Open Access

A novel technique for quantifying changes in vascular density, endothelial cell proliferation and protein expression in response to modulators of angiogenesis using the chick chorioallantoic membrane (CAM) assay

  • Walter J Miller1,
  • Mark L Kayton1,
  • Angela Patton2,
  • Sarah O'Connor1,
  • Mei He1,
  • Huan Vu1,
  • Galina Baibakov3,
  • Dominique Lorang1,
  • Vladimir Knezevic3,
  • Elise Kohn2,
  • H Richard Alexander1,
  • David Stirling4,
  • Faribourz Payvandi4,
  • George W Muller4 and
  • Steven K Libutti1Email author
Contributed equally
Journal of Translational Medicine20042:4

DOI: 10.1186/1479-5876-2-4

Received: 22 November 2003

Accepted: 30 January 2004

Published: 30 January 2004

Abstract

Reliable quantitative evaluation of molecular pathways is critical for both drug discovery and treatment monitoring. We have modified the CAM assay to quantitatively measure vascular density, endothelial proliferation, and changes in protein expression in response to anti-angiogenic and pro-angiogenic agents. This improved CAM assay can correlate changes in vascular density with changes seen on a molecular level. We expect that these described modifications will result in a single in vivo assay system, which will improve the ability to investigate molecular mechanisms underlying the angiogenic response.

Keywords

Angiogenesis Chorioallantoic membrane (CAM) Confocal microscopy XTT assay Layered Expression Scanning (LES)

Introduction

The application of antiangiogenic agents for cancer therapy may improve the results of conventional anticancer treatments because of increased tumor specificity and decreased development of tumor cell resistance [1, 2]. The correlation between increased angiogenesis and poor outcome has been established in breast cancer, renal cancer, prostate cancer, colon cancer and melanoma [3]. Recent clinical trials have provided support for the use of antiangiogenic agents in oncology. Yang et al. have shown that single agent bevacizumab (anti-VEGF antibody, Avastin) can significantly prolong the time to progression of disease in patients with metastatic renal-cell cancer [4]. In addition, Giantonio et al. have demonstrated the benefit of the combination of bevacizumab and chemotherapy as treatment for advanced colorectal cancer resulting in improved survival [5]. The balance between angiogenesis and antiangiogenesis involves several mechanisms and pathways in addition to the modulation of VEGF. Identification and validation of these additional factors will provide new targets for antiangiogenic strategies [6]. In order to capitalize on these discoveries, improved assay systems are needed to screen for novel angiogenesis inhibitors and to elucidate their mechanism of action.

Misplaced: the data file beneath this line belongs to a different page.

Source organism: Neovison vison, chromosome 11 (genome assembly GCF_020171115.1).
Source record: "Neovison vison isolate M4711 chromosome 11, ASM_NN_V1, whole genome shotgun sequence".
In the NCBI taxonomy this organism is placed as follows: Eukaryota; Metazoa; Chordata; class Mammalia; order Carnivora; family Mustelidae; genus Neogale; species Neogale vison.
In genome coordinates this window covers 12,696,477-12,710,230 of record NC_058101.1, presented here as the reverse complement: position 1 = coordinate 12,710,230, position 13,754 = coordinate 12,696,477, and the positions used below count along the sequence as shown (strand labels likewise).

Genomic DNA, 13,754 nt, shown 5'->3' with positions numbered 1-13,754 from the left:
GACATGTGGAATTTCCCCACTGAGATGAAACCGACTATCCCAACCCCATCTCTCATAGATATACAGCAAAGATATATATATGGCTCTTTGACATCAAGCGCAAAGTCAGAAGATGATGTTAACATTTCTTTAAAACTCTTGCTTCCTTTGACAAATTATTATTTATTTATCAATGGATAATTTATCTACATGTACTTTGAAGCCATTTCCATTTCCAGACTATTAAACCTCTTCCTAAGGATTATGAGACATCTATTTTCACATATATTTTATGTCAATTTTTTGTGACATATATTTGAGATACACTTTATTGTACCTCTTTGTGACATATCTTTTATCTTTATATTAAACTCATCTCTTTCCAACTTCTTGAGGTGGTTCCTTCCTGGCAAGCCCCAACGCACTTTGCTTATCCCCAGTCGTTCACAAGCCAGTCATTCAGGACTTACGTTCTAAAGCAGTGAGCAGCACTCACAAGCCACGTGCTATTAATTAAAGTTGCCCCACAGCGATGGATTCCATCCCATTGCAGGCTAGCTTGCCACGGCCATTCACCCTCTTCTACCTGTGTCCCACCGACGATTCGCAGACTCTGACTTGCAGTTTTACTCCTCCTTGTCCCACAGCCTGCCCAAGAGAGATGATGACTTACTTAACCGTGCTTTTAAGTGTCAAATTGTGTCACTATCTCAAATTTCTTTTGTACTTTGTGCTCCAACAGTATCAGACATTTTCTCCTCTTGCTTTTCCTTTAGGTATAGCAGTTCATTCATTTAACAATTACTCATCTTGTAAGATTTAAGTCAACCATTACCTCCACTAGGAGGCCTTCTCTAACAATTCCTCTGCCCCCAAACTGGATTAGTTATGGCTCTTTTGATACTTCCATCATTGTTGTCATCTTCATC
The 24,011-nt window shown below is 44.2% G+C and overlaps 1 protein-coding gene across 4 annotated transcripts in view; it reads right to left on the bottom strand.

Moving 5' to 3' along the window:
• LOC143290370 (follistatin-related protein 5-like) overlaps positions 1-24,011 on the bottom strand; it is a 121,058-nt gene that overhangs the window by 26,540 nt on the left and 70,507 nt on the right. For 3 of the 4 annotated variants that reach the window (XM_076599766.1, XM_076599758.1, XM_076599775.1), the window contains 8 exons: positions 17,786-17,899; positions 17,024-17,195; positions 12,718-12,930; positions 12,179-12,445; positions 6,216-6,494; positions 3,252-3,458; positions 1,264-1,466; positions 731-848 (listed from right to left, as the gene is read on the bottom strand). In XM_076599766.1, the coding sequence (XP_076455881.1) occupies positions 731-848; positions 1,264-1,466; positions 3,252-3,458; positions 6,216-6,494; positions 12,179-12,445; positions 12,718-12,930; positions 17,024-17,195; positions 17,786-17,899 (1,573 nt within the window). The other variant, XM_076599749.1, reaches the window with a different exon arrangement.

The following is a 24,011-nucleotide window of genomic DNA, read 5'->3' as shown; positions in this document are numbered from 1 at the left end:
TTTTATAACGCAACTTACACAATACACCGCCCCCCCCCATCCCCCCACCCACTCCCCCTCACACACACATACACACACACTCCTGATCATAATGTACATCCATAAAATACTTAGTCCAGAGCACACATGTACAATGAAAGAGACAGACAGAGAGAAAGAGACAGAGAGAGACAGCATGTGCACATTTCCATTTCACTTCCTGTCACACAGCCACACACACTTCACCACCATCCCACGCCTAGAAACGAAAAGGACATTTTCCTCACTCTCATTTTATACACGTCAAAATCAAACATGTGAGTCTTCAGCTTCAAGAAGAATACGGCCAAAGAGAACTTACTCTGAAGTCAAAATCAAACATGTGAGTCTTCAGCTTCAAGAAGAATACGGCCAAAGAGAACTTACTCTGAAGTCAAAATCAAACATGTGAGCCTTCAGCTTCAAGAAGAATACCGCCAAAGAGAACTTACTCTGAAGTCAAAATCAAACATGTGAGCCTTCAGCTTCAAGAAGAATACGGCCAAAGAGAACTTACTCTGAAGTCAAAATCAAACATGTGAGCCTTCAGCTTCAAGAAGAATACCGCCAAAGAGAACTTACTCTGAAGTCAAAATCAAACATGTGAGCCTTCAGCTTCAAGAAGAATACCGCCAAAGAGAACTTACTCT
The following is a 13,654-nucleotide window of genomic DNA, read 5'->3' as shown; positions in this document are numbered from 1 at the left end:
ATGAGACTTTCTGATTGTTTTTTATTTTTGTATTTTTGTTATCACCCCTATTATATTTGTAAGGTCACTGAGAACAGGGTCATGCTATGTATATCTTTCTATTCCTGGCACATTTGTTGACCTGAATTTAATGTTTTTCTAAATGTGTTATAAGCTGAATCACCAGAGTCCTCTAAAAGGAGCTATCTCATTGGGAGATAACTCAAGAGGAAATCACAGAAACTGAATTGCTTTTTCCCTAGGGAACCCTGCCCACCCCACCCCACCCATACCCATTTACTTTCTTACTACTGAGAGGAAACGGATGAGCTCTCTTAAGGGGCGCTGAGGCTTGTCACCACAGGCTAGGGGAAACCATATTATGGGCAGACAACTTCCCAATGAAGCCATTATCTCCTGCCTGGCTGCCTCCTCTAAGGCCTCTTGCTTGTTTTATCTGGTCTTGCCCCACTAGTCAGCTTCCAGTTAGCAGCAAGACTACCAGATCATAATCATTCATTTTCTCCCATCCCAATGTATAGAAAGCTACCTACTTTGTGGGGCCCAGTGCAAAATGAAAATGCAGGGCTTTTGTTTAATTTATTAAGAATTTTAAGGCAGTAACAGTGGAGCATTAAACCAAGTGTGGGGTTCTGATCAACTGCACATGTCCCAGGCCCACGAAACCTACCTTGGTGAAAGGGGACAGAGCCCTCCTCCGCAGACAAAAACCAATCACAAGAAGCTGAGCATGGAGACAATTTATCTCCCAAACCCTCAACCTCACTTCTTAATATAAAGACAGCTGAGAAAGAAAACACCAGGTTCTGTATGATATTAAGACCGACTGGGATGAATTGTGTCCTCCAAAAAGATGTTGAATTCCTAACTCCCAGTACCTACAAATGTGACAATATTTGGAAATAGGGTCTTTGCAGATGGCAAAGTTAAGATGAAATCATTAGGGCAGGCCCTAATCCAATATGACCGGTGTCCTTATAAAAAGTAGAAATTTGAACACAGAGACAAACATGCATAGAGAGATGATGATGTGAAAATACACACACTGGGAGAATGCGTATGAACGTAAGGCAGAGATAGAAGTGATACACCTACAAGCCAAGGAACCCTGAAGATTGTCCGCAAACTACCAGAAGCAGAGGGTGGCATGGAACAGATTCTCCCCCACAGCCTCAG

Angiogenesis is a complex process that involves an appropriate environment of growth factors, extracellular matrix proteins, proteases, and cell surface integrins to be present so that the cellular events of adhesion, proteolysis, migration, invasion and proliferation can occur [7]. This interplay of host factors is critical for angiogenesis to proceed. Any quantitative assay system needs to recapitulate these components as closely as possible. A variety of in vitro and in vivo angiogenesis assay systems have been developed to measure the effect of various agents on endothelial cell proliferation and blood vessel growth [8]. Many of these are subjective and qualitative with limited quantitative potential, and result in variable data from one laboratory to another. Most are based on isolated cell preparations, which do not adequately represent the complex host components and interactions that occur in vivo. Though in vivo small animal models are a closer approximation to the processes seen in humans, they can be time consuming and expensive especially during the early stages of agent evaluation and screening. An alternative to small animal models is the chick chorioallantoic membrane (CAM) which provides a natural environment of growing blood vessels and all the components of the complex host interaction [9]. However, its utility has been limited due to difficulty in measuring the angiogenic response to an experimental compound in an objective and quantifiable manner, and by the inability to identify the molecular basis for these changes.